Eduardo Staszowski, Associate Professor of Design Strategies, Wins Compasso D’Oro Award for “Designing in Dark Times: An Arendtian Lexicon”
As co-founder and director of the Desis Lab at Parsons, Eduardo Staszowski, Associate Professor of Design Strategies, is actively engaged in research and work that aims to create social change through a variety of community-led initiatives. design, including workshops, exhibits, toolkits, and more. During the pandemic, Staszowski and Virginia Tassinari, Visiting Scholar at Parsons and Teacher/Researcher at Politecnico di Milano, co-edited a book of essays titled “Designing in Dark Times: An Arendtian Lexicon,” designed by Andrew LeClair, Assistant Professor of communication design at Parsons.
Recently, the book received a Compasso D’Oro from the Associazione per il Disegno Industriale (ADI). Created in Italy in 1954, the Compasso D’Oro is the highest honor in Italian design. Awarded every two years only, the book was awarded in the section of theoretical, historical, critical and editorial research projects in design.
Below is a conversation with Staszowski and Tassinari.
What inspired you to co-create/edit this collection of essays?
We live in a time that in many ways reminds us of that described by Hannah Arendt more than fifty years ago. In times like this, we have asked ourselves, what does it mean to consider the role of design in times of fear and uncertainty? We decided to consider Arendt as a possible guide in this process and ask ourselves if his definition of “dark times” might be useful in understanding these possibilities. How, we wondered, might Arendtian perspectives inform the work of designers as they attempt to shape the way we act in the world? Could reflections on his thinking provide us with concrete guidance on how to respond to these dark times? And perhaps also help us to understand design not only as a practice but also as a thought, as a reflective practice?
How did you and your co-editor choose the authors who would feature in the book?
As editors, Virginia Tassinari and I decided to bring together a community of designers and scholars of design and related fields (anthropology, architecture, art, civic media, cinema, foresight, management, philosophy, political science and urban law ) to discuss and expand the language we encounter and use every day in our profession and as citizens. Instead of theorizing what Arendt’s philosophy may mean to designers today, we decided to ask our guests to respond to quotes and concepts taken from Arendt and reflect on one of political and philosophical concepts of Arendt in order to explore its implication to understand what it is. for them to conceive in these dark times. The result is a work that sometimes lacks the qualities of a strict philosophical analysis, and yet it had to pay that price to be a real dialogue, which is, as in real life, made up of different registers. This variety of voices is, in our opinion, the strength of this project.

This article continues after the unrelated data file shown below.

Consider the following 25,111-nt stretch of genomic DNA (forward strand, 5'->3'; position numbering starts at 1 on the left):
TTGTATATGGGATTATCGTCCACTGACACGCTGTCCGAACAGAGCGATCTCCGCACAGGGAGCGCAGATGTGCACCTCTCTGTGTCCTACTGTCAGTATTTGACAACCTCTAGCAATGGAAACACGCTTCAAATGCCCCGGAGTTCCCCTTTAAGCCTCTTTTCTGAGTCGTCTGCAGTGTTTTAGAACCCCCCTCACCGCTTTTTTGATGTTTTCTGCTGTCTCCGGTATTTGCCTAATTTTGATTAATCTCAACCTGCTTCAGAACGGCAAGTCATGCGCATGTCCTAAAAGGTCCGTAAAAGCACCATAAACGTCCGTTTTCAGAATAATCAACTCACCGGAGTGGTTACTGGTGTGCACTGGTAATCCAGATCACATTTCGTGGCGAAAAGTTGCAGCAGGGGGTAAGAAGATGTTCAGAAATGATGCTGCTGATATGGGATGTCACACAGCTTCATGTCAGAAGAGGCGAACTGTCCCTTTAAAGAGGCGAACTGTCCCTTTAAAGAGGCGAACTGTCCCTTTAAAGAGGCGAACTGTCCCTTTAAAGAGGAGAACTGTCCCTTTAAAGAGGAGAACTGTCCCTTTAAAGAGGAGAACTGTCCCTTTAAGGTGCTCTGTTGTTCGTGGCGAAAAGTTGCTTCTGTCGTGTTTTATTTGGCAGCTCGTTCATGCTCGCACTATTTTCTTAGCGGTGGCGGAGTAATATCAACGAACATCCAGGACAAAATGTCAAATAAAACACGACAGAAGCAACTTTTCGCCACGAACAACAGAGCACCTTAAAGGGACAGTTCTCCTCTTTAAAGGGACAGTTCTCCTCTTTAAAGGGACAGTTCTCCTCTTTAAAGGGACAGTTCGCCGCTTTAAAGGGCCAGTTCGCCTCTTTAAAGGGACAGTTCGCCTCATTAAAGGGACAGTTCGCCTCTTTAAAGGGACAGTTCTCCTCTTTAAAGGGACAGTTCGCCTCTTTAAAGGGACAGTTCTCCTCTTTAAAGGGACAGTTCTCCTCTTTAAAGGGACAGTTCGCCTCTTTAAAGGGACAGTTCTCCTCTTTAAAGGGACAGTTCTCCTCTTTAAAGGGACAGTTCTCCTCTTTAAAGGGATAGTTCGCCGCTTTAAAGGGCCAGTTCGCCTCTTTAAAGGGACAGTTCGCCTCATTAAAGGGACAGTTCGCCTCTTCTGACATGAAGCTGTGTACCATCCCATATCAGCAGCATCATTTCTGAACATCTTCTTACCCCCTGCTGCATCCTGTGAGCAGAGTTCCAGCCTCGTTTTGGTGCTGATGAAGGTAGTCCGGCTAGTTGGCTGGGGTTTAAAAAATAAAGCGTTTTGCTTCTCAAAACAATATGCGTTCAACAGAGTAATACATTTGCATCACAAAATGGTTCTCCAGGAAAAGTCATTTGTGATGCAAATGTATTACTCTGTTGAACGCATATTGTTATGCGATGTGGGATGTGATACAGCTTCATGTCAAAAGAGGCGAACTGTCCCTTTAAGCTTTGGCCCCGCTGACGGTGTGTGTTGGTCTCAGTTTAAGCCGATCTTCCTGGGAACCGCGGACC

What makes Arendt’s writing still so relevant?
The dark times that Arendt lived through did not prevent her from theorizing a possibility of action. Far from being a naive optimist, she nonetheless says that dark times can also be precious times for developing “thinking activity,” where thought and action are deeply intertwined. This activity of thought is for her an intellectual praxis that individuals can articulate from situations of despair, which has the potential to open up new avenues of action: it has a profoundly transformative, and therefore political, potential. For her, it is in moments that seem most desperate that something like thought activity, and thus also the thought of new forms of acting, also becomes possible. This is why reading the world today through the prism of Arendt’s notion of dark times is not a pessimistic operation. Instead, it brings some hope. Its specific attitude towards action and its skepticism towards the theory/practice dichotomy make it particularly interesting for today’s designers to help them go beyond the paths of an idea of design as pure practice. Arendt’s quotes have not been offered as an authoritative reference to his philosophy – which, as many scholars have pointed out, has blind spots that naturally need criticism – but rather as prompts, ways to shake up the use of words in design thinking and practice. today. Nonetheless, Arendt’s politics help us focus on the concrete ways in which design can be fueled by this courage she envisions for intellectuals in dark times, by entangling the relationship between actions, words, and artifacts. and, in detail, by addressing the importance of action and speech for human artifice. .
What are the main themes/takeaways from the book?